Once we arrived at the stairs leading to an overlook of Miner’s Falls, there was only a couple of ladies taking photos. We joined them and took what photos and movies that we could for the brief moment we were able to in the limited space. However, it didn’t take long before there was a much larger group that crowded the overlook and now it wasn’t so easy to take photos here.
Some of the younger folks hopped the barricade and climbed further down the slope on what appeared to be a former trail or stairs. This seemed like yet another example of incomplete or deprecated infrastructure (just like at Munising Falls) and I wondered if this was now the common theme of National Parks infrastructure to keep people from suing the service for any injuries.
Anyways, that was our cue to head back to the car park, and we promptly did that. Eventually at 4:40pm, we were back at the trailhead. We suspected that the popularity of this trail largely had to do with the Pictured Rocks Cruises being cancelled today. That also got us in the mindset that perhaps we should go ahead and book our tickets for tomorrow since there might be more people on the cruises than normal given today’s cancellations.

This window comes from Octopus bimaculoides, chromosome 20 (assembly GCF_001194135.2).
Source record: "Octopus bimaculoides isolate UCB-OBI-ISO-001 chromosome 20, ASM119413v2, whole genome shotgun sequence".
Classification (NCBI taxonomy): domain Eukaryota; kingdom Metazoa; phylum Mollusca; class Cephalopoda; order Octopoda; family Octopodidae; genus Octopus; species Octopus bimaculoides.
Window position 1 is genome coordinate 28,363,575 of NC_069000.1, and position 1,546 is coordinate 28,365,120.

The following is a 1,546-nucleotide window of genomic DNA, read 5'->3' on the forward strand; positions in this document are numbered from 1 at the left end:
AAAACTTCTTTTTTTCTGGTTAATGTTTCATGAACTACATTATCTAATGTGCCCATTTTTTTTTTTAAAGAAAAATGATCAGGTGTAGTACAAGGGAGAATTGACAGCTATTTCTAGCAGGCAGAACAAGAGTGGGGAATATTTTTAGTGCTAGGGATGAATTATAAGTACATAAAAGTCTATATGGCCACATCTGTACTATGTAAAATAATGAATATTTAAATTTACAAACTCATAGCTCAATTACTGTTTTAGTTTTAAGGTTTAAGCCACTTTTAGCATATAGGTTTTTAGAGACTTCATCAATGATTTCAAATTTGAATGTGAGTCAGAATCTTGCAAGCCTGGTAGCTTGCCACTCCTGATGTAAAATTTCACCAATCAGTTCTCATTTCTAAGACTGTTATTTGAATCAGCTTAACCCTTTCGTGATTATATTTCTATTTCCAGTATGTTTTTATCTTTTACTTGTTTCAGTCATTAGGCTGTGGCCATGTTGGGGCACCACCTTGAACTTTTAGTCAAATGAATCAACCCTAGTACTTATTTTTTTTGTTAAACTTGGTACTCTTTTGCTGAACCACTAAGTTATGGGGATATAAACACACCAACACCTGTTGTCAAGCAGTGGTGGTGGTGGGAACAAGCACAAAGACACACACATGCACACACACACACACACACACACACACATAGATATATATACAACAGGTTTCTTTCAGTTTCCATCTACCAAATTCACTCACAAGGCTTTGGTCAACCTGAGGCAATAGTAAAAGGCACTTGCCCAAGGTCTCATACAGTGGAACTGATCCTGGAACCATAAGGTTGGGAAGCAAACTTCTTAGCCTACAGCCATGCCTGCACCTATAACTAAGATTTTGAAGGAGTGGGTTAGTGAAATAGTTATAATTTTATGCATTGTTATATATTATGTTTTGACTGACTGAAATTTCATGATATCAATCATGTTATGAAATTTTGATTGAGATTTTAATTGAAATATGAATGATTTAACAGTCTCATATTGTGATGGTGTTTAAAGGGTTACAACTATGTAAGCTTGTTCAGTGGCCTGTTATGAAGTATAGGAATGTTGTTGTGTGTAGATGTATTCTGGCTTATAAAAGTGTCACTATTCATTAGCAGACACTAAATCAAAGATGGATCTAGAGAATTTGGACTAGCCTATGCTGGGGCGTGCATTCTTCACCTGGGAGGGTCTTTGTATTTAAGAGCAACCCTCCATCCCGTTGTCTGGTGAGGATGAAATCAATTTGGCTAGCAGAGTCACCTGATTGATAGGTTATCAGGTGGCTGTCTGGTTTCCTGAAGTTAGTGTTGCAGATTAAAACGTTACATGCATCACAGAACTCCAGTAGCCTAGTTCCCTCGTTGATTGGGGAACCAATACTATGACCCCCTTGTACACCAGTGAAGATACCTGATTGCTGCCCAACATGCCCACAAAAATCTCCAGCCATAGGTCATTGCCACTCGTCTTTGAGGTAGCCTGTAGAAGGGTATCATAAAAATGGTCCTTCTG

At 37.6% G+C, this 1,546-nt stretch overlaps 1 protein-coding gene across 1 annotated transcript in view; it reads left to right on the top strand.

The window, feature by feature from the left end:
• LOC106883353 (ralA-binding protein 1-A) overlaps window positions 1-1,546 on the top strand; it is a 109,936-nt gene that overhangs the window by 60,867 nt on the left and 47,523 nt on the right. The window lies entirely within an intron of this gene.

Ten minutes later at 4:50pm, we were at the car park for the Miner’s Castle. Again, it was windy and bitterly cold, but when we got out to the upper lookout, we were quite impressed with the rock formation with cliffs forming a crescent below us. There seemed to be smaller arches and blowholes as water would be thrown sideways forcefully below us. In short, it was an awesome view!
Plus, it seemed like this time of day was the perfect time to take photos as the colors of the cliffs were brought out. I’m sure this view would’ve been even more divine had the leaves changed colors even more. But alas, that wasn’t meant to be on this day.
For Julie and Tahia, their visit ended when Julie’s phone died so we couldn’t do any family selfie shots. Meanwhile, I lingered a little bit longer before walking to the lower lookout. It turned out that the lower lookout was basically near the Miner’s Castle formation. There would’ve been a nice view of the cliffs beneath the upper lookout, but the trees kind of obstructed the view, and the late afternoon sun was against me.